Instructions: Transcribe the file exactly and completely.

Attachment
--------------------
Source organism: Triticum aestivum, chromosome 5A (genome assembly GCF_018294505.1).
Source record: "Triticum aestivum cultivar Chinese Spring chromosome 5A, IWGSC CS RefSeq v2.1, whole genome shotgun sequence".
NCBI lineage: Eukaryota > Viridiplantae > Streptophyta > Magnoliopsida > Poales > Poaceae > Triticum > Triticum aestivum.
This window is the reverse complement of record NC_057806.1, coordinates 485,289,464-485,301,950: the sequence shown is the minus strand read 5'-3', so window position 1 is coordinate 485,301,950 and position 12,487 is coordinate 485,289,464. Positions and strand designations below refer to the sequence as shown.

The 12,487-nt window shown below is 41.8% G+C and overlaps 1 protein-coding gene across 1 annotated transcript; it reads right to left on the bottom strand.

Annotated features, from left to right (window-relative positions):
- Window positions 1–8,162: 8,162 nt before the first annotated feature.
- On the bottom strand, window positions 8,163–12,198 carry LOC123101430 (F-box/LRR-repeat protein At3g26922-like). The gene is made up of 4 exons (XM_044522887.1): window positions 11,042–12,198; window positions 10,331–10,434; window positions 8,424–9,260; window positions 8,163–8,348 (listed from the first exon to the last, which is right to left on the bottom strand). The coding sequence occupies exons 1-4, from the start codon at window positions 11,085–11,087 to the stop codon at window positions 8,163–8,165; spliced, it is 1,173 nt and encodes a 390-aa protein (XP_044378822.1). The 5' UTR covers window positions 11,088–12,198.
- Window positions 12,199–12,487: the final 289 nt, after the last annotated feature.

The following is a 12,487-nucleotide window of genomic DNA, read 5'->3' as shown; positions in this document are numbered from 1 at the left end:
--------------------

Source organism: Triticum aestivum, chromosome 5A (genome assembly GCF_018294505.1).
Source record: "Triticum aestivum cultivar Chinese Spring chromosome 5A, IWGSC CS RefSeq v2.1, whole genome shotgun sequence".
NCBI lineage: Eukaryota > Viridiplantae > Streptophyta > Magnoliopsida > Poales > Poaceae > Triticum > Triticum aestivum.
This window is the reverse complement of record NC_057806.1, coordinates 485,289,464-485,301,950: the sequence shown is the minus strand read 5'-3', so window position 1 is coordinate 485,301,950 and position 12,487 is coordinate 485,289,464. Positions and strand designations below refer to the sequence as shown.

The 12,487-nt window shown below is 41.8% G+C and overlaps 1 protein-coding gene across 1 annotated transcript; it reads right to left on the bottom strand.

Annotated features, from left to right (window-relative positions):
- Window positions 1–8,162: 8,162 nt before the first annotated feature.
- On the bottom strand, window positions 8,163–12,198 carry LOC123101430 (F-box/LRR-repeat protein At3g26922-like). The gene is made up of 4 exons (XM_044522887.1): window positions 11,042–12,198; window positions 10,331–10,434; window positions 8,424–9,260; window positions 8,163–8,348 (listed from the first exon to the last, which is right to left on the bottom strand). The coding sequence occupies exons 1-4, from the start codon at window positions 11,085–11,087 to the stop codon at window positions 8,163–8,165; spliced, it is 1,173 nt and encodes a 390-aa protein (XP_044378822.1). The 5' UTR covers window positions 11,088–12,198.
- Window positions 12,199–12,487: the final 289 nt, after the last annotated feature.

The following is a 12,487-nucleotide window of genomic DNA, read 5'->3' as shown; positions in this document are numbered from 1 at the left end: